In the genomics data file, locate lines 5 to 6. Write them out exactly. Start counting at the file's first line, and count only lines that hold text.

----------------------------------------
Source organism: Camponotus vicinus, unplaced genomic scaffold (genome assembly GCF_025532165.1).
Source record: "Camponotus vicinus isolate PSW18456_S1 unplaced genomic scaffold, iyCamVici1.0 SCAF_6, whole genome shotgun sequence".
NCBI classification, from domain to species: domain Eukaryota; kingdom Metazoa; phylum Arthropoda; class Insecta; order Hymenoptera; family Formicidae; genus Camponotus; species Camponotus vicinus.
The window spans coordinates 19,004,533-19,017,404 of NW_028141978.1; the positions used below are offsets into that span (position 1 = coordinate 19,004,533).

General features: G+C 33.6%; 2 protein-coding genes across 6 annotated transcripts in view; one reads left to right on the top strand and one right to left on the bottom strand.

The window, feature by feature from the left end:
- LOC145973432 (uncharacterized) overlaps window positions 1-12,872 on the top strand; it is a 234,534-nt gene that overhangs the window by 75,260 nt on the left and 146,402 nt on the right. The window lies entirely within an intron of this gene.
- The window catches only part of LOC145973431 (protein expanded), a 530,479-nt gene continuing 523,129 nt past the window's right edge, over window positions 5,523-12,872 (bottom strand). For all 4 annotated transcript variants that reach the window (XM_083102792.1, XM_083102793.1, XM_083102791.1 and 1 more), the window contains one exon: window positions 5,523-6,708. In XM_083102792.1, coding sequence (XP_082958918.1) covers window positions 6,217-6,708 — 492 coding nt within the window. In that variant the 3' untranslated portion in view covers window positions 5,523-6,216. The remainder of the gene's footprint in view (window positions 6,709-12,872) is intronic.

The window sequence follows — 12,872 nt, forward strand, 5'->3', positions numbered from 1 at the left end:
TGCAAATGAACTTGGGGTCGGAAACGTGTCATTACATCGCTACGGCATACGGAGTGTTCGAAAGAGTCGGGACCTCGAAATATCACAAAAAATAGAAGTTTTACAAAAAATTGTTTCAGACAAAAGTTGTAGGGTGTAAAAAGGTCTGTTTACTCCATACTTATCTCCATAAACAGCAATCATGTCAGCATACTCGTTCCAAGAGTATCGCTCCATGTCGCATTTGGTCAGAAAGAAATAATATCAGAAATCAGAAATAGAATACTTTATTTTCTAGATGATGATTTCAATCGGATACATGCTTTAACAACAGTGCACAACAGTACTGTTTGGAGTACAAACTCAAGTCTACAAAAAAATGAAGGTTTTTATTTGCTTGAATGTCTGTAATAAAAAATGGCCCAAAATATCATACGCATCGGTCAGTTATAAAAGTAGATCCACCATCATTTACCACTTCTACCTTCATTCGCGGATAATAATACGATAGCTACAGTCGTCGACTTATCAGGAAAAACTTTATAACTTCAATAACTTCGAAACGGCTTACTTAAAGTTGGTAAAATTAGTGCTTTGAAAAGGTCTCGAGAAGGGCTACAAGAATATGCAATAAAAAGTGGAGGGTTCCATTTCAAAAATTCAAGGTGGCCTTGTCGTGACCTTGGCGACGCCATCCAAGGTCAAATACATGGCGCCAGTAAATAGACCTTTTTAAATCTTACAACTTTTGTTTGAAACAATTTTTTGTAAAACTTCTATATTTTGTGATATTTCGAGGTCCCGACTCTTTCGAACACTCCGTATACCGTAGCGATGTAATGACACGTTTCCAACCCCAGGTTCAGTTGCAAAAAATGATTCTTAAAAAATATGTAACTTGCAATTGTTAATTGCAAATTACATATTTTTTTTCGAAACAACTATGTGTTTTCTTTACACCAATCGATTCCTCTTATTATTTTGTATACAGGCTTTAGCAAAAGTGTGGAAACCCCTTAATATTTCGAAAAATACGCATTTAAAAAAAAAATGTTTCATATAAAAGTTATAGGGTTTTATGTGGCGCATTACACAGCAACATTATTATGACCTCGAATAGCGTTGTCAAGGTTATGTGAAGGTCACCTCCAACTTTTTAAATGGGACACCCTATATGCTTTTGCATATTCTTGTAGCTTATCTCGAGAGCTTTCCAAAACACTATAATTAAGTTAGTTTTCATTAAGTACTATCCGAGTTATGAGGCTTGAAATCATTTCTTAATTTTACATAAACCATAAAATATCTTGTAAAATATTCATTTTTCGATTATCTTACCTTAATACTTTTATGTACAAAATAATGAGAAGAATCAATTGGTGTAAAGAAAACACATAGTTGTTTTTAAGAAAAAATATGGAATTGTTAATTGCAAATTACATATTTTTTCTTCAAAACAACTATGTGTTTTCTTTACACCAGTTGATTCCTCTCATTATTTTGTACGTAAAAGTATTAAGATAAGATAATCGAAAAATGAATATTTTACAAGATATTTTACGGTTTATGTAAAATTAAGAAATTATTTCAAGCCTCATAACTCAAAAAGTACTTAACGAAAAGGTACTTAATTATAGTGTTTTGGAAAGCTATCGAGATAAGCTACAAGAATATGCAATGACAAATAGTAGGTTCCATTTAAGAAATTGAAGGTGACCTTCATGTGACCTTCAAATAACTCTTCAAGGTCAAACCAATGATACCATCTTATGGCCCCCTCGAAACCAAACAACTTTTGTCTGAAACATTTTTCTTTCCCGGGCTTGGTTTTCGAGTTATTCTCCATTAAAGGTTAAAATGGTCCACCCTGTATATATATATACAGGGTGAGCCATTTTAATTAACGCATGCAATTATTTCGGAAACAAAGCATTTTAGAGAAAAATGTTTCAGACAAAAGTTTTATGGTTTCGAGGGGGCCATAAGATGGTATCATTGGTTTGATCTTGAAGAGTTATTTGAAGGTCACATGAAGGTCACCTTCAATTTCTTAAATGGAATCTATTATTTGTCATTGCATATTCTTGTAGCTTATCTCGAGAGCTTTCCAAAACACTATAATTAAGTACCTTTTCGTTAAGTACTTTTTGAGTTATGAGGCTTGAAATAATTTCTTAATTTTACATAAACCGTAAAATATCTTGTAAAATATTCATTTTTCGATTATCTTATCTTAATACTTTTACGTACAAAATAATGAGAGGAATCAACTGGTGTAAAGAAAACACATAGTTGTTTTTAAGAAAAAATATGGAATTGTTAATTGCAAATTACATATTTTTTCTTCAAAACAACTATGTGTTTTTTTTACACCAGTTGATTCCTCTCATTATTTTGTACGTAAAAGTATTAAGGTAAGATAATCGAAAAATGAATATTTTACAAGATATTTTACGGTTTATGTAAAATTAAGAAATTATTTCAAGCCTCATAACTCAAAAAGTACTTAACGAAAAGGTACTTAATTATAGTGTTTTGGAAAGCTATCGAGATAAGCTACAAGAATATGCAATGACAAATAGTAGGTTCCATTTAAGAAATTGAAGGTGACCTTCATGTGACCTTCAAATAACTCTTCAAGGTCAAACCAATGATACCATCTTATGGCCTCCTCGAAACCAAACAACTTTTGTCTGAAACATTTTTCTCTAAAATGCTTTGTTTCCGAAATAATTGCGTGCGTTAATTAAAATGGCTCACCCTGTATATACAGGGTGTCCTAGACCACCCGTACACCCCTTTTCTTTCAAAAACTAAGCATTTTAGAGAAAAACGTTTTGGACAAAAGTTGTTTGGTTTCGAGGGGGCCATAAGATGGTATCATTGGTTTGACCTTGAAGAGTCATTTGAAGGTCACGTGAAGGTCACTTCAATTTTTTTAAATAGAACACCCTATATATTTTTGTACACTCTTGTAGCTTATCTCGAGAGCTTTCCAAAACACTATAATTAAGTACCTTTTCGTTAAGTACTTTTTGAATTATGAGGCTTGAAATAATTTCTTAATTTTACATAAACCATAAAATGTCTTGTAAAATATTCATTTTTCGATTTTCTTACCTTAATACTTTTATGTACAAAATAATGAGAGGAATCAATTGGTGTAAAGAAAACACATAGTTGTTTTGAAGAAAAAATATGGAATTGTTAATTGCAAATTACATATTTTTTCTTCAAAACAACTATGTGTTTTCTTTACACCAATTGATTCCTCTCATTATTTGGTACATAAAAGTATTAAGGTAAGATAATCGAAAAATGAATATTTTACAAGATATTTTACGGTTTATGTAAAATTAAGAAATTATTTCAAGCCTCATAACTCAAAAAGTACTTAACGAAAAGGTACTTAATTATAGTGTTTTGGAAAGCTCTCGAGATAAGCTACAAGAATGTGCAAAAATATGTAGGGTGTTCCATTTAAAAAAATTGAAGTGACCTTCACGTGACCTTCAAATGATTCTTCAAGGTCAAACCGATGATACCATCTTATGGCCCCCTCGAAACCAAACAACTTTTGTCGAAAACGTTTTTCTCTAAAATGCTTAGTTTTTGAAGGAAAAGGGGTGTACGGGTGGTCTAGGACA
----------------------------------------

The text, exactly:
General features: G+C 33.6%; 2 protein-coding genes across 6 annotated transcripts in view; one reads left to right on the top strand and one right to left on the bottom strand.

The window, feature by feature from the left end: